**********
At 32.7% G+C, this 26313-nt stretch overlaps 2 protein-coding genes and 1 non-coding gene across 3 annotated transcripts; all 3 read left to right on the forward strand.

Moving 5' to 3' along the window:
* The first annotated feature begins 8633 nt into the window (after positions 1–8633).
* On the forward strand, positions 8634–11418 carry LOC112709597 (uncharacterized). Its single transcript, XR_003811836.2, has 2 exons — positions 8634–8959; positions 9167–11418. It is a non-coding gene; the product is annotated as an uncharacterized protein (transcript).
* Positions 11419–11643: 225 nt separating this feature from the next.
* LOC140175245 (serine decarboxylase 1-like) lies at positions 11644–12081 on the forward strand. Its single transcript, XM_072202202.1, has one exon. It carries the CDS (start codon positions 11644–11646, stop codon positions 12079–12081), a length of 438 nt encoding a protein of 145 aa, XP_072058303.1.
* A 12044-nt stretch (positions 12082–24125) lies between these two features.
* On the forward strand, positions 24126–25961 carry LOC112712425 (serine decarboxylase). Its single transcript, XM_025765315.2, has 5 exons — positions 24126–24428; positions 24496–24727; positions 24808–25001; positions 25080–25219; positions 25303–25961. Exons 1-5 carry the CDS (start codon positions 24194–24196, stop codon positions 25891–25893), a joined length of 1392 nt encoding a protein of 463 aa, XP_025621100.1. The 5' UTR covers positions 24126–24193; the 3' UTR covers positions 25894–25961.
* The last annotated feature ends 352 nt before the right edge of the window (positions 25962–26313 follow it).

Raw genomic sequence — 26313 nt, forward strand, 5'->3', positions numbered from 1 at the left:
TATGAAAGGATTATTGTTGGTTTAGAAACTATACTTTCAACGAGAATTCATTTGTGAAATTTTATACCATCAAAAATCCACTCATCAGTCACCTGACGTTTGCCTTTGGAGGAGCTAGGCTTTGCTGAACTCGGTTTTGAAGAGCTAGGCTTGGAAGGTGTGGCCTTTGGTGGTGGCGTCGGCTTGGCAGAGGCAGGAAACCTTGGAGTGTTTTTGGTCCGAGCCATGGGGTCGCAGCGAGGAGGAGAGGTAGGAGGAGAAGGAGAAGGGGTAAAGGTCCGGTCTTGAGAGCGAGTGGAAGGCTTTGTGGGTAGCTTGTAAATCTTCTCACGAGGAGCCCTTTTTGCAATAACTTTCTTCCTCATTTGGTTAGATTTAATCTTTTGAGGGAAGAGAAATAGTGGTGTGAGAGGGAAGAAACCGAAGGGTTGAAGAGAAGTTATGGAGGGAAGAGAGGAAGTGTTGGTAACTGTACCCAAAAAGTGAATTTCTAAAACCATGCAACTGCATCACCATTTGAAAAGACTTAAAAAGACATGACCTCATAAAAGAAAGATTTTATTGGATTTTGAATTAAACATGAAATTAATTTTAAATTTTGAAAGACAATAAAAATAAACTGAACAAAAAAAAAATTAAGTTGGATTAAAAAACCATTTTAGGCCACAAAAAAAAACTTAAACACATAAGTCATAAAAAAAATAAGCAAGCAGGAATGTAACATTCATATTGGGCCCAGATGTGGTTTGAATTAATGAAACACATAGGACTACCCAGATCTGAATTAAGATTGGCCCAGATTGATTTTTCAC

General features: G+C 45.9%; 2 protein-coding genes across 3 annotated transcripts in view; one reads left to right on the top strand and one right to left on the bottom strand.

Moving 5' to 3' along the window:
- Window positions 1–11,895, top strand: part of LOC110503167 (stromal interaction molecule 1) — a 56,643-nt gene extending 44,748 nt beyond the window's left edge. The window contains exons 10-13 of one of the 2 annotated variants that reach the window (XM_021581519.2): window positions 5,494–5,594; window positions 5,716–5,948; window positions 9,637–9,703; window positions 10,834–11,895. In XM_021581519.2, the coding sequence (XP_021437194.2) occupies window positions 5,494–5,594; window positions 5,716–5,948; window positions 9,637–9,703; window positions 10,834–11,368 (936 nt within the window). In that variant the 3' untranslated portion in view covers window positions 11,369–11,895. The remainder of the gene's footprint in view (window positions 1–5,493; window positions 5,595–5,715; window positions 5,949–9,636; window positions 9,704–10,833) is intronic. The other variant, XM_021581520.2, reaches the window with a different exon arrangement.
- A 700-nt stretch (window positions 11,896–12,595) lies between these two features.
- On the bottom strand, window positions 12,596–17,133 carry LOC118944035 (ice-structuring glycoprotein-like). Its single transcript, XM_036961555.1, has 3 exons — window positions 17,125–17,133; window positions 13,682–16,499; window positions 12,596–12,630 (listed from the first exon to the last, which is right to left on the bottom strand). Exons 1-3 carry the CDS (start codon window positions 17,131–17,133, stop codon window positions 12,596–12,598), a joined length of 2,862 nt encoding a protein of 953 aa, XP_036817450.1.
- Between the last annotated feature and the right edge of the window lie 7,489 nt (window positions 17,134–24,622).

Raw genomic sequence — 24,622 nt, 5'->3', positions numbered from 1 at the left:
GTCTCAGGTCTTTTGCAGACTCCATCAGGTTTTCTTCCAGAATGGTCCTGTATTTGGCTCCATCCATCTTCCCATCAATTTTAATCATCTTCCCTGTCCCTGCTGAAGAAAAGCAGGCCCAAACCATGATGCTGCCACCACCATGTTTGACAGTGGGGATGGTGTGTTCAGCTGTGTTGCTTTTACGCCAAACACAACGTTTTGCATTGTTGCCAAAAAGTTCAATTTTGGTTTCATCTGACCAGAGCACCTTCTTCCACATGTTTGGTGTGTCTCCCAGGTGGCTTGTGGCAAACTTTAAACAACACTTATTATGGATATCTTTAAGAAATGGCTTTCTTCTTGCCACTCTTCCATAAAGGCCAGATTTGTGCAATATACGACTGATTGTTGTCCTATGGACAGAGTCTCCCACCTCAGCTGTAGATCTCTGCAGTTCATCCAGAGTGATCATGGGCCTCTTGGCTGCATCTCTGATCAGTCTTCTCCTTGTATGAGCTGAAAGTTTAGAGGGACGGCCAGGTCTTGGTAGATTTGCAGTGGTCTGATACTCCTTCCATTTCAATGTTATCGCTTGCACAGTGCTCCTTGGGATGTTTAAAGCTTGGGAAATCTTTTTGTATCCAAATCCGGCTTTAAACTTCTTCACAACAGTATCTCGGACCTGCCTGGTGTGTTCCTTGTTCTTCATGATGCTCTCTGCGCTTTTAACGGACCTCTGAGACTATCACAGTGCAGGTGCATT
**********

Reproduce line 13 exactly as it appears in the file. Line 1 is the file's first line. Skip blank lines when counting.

Moving 5' to 3' along the window: